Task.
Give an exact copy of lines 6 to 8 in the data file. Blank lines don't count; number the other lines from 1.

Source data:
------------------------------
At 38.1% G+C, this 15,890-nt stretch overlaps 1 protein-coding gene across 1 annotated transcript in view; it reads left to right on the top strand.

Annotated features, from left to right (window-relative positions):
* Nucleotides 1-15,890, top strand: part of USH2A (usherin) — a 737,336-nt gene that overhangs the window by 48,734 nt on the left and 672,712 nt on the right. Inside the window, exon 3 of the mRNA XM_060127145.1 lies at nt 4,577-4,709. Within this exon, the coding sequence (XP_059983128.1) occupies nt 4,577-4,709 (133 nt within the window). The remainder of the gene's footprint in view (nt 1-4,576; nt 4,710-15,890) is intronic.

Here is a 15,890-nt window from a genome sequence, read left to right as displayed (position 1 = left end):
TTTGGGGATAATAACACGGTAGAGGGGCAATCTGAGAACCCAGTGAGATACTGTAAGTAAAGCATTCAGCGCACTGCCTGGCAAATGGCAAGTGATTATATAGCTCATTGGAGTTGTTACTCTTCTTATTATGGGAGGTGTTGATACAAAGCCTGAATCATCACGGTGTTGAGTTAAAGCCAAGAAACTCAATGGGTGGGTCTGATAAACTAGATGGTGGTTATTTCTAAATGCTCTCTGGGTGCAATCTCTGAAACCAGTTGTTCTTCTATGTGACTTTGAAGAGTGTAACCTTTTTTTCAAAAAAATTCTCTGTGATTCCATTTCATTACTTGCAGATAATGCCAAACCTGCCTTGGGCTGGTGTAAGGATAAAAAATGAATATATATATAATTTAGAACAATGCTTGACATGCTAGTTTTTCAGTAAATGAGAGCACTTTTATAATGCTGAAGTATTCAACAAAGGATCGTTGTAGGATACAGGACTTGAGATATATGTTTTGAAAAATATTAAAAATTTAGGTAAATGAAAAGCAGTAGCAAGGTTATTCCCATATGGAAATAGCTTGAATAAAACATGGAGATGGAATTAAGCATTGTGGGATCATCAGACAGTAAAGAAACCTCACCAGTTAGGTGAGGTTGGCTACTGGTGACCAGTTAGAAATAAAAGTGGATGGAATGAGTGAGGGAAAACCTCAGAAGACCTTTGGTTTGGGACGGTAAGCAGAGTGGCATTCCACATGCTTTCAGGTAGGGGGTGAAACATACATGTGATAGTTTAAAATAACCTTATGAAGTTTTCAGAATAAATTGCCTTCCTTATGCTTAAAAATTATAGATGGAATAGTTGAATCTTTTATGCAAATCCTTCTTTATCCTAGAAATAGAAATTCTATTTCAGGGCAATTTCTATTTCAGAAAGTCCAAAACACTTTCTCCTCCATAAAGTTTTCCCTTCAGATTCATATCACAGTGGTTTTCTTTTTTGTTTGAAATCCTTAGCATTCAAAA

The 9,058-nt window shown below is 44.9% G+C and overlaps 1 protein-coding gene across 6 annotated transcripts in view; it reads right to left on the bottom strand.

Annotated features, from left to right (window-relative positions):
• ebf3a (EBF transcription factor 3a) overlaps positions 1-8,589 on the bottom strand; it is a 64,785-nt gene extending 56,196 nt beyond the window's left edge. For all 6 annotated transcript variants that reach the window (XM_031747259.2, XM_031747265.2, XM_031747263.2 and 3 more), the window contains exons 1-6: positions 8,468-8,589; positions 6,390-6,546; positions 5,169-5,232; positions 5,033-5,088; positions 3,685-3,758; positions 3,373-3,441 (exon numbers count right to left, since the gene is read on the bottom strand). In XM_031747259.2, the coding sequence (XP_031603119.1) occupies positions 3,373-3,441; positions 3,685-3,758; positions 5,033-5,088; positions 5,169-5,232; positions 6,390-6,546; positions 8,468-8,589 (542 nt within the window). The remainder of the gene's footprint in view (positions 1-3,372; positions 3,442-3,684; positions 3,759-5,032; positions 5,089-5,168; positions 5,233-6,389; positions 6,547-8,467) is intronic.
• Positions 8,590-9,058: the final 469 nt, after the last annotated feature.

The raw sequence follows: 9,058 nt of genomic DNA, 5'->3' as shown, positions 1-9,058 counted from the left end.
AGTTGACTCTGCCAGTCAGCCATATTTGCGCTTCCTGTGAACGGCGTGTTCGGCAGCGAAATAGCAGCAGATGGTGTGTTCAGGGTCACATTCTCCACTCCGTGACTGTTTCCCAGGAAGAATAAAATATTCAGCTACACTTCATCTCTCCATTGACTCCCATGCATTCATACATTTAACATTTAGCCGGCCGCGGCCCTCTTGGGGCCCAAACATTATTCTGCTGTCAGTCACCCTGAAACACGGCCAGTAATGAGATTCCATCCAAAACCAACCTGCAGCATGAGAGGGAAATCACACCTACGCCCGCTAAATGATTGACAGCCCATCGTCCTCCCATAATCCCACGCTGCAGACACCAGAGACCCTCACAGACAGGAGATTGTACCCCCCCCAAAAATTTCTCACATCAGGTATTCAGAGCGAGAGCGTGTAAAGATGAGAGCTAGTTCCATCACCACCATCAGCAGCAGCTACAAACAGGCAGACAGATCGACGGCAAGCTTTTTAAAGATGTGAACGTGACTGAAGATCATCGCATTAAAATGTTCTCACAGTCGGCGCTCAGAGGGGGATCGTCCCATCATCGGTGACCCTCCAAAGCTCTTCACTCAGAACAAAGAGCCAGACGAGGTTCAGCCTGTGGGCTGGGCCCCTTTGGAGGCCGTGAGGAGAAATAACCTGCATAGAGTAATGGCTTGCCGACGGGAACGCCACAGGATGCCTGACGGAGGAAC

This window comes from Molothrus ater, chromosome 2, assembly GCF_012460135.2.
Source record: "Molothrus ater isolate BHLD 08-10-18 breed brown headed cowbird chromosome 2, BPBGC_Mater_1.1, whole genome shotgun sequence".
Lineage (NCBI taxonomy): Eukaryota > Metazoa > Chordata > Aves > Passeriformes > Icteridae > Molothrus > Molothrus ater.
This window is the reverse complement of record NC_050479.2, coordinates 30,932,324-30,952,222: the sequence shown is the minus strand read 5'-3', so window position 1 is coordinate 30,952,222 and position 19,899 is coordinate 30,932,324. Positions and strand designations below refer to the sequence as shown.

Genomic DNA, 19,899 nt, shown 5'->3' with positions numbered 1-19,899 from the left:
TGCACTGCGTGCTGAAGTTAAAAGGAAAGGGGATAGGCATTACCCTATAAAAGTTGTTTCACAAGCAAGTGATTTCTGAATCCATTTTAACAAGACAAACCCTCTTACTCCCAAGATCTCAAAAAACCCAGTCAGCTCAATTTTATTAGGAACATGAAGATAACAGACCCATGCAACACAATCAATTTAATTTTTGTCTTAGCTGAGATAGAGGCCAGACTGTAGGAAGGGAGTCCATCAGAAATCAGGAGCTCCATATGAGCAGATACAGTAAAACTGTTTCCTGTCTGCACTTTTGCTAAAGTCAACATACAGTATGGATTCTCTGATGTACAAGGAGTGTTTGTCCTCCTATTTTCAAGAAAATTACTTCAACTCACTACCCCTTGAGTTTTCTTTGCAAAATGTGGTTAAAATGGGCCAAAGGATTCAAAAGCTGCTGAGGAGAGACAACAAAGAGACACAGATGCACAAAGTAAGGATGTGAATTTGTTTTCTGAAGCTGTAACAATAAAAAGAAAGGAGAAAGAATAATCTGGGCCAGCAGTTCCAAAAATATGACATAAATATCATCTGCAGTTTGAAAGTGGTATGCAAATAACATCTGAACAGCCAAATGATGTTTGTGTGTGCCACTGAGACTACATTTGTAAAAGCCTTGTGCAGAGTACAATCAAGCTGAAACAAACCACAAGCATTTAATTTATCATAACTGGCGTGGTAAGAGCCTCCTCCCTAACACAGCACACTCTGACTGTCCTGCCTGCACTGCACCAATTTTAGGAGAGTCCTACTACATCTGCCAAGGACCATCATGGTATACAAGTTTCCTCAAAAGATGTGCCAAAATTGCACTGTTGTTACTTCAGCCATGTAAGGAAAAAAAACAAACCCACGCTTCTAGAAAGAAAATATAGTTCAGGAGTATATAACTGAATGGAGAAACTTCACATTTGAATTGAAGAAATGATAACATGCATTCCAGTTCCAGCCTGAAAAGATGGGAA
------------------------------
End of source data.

The 9,058-nt window shown below is 44.9% G+C and overlaps 1 protein-coding gene across 6 annotated transcripts in view; it reads right to left on the bottom strand.

Annotated features, from left to right (window-relative positions):
• ebf3a (EBF transcription factor 3a) overlaps positions 1-8,589 on the bottom strand; it is a 64,785-nt gene extending 56,196 nt beyond the window's left edge. For all 6 annotated transcript variants that reach the window (XM_031747259.2, XM_031747265.2, XM_031747263.2 and 3 more), the window contains exons 1-6: positions 8,468-8,589; positions 6,390-6,546; positions 5,169-5,232; positions 5,033-5,088; positions 3,685-3,758; positions 3,373-3,441 (exon numbers count right to left, since the gene is read on the bottom strand). In XM_031747259.2, the coding sequence (XP_031603119.1) occupies positions 3,373-3,441; positions 3,685-3,758; positions 5,033-5,088; positions 5,169-5,232; positions 6,390-6,546; positions 8,468-8,589 (542 nt within the window). The remainder of the gene's footprint in view (positions 1-3,372; positions 3,442-3,684; positions 3,759-5,032; positions 5,089-5,168; positions 5,233-6,389; positions 6,547-8,467) is intronic.